The decline of geography in academia is easy to understand: we live in an age of ever-increasing specialization, and geography is a generalist's discipline. Imagine the poor geographer trying to explain to someone at a campus cocktail party (or even to an unsympathetic adminitrator) exactly what it is he or she studies. "Geography is Greek for 'writing about the earth.' We study the Earth.""Right, like geologists.""Well, yes, but we're interested in the whole world, not just the rocky bits. Geographers also study oceans, lakes, the water cycle...""So, it's like oceanography or hydrology.""And the atmosphere.""Meteorology, climatology...""It's broader than just physical geography. We're also interested in how humans relate to their planet.""How is that different from ecology or environmental science?""Well, it encompasses them. Aspects of them. But we also study the social and economic and cultural and geopolitical sides of--""Sociology, economics, cultural studies, poli sci.""Some geographers specialize in different world regions.""Ah, right, we have Asian and African and Latin American studies programs here. But I didn't know they were part of the geography department.""They're not."(Long pause.)"So, uh, what is it that do study then?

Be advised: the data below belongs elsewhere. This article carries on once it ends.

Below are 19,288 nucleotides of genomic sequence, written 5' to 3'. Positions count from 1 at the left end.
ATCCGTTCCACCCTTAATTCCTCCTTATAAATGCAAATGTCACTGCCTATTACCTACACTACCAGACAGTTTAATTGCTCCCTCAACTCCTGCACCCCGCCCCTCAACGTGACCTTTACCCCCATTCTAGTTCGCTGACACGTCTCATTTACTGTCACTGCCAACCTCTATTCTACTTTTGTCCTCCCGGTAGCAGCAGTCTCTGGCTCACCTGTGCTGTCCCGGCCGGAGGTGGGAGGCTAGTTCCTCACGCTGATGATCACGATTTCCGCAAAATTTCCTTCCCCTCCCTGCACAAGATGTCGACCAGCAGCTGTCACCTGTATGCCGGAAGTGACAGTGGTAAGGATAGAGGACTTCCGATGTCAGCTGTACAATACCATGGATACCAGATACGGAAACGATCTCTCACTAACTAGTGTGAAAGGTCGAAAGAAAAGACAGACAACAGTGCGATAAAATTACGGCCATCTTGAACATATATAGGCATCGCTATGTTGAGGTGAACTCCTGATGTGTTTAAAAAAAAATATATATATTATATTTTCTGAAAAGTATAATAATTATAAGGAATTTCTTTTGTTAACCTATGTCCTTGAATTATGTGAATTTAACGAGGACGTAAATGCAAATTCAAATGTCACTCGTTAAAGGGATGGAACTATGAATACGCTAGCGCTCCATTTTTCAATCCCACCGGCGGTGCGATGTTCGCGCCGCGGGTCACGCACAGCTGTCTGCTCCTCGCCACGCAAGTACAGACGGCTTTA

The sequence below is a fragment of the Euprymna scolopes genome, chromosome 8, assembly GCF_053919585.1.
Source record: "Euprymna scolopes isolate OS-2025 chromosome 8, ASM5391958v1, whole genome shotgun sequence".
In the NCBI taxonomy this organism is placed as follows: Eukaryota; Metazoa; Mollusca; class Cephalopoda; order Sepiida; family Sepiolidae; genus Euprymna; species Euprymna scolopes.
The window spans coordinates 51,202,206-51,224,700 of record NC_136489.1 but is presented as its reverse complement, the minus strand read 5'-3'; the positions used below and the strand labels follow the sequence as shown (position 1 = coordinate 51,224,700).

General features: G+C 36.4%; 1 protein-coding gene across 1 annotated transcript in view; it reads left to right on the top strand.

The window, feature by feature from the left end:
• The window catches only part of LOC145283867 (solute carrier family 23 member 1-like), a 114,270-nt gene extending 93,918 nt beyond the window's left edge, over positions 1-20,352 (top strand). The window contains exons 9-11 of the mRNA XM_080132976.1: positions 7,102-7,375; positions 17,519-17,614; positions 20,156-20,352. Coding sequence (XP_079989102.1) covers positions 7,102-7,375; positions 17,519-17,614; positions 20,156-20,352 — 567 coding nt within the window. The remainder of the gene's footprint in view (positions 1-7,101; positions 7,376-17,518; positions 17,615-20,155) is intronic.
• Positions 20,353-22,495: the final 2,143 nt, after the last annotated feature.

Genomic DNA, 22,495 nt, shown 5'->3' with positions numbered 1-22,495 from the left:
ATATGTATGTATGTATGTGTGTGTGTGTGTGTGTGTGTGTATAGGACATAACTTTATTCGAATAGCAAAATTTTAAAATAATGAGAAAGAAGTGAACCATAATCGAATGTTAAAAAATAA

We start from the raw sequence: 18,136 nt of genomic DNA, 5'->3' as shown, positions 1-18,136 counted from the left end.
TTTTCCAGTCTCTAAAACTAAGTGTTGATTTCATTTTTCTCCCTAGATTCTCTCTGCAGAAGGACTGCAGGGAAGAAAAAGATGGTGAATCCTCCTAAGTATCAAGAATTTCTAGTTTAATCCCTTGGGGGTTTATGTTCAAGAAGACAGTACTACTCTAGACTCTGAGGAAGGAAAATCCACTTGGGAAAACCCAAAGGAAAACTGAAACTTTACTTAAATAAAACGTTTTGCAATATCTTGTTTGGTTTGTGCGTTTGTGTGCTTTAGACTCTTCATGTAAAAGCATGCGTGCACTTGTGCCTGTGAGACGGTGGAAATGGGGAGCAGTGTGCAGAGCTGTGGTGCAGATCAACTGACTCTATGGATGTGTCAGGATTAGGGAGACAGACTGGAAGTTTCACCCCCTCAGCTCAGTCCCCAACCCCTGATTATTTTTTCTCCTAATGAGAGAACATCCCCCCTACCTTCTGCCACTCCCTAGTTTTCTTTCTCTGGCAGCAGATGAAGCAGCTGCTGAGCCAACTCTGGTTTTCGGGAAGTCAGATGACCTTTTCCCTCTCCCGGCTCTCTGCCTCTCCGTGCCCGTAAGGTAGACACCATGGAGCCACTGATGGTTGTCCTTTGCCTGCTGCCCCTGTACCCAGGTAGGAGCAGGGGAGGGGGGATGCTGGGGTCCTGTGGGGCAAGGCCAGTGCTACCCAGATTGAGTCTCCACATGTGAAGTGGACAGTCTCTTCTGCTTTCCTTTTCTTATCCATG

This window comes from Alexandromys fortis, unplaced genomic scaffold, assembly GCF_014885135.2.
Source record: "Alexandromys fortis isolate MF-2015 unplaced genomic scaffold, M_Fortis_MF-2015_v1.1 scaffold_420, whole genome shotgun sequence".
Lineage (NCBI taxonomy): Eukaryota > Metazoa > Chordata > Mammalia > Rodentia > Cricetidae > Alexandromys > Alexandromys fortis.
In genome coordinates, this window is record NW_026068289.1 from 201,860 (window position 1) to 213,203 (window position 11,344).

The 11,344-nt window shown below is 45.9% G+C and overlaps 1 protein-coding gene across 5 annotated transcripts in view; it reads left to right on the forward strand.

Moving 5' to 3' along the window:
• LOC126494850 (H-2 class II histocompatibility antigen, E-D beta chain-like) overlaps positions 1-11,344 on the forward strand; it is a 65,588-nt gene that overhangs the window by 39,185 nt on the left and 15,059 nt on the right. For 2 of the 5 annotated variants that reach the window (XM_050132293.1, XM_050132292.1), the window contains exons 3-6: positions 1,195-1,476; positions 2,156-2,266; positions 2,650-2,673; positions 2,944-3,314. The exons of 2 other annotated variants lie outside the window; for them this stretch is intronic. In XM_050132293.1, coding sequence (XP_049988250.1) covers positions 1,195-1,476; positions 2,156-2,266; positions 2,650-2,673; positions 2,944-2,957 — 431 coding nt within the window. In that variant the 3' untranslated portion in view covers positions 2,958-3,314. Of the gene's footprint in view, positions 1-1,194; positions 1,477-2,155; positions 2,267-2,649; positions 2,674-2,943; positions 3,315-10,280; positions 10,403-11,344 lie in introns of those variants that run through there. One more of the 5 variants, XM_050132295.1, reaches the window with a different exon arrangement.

What all of this suggests is that we need a more complex understandingof identities. If we identify on the basis of race, class, sexuality, orgender alone we cannot make sense of the ways these identificationscombine and change over time. The used-to-be-working class nowprofessional woman, the woman of mixed racial parentage who appearswhite, the divorced mother who is now a lesbian, the former lesbian whois now straight, or the former lesbian who is now a man. Identities arealways in motion; they are mobile (Ferguson, 1993). This is particularlythe case for those who have been placed in identity categories that do notquite seem to fit; it is also true of many more of us, in varied ways. Justask our current President, whose own origin story, of which he has spokenand written eloquently, is exceedingly complex. We need, I believe, aconception of identities that embraces this complexity, that takes intoaccount temporality and also specificity.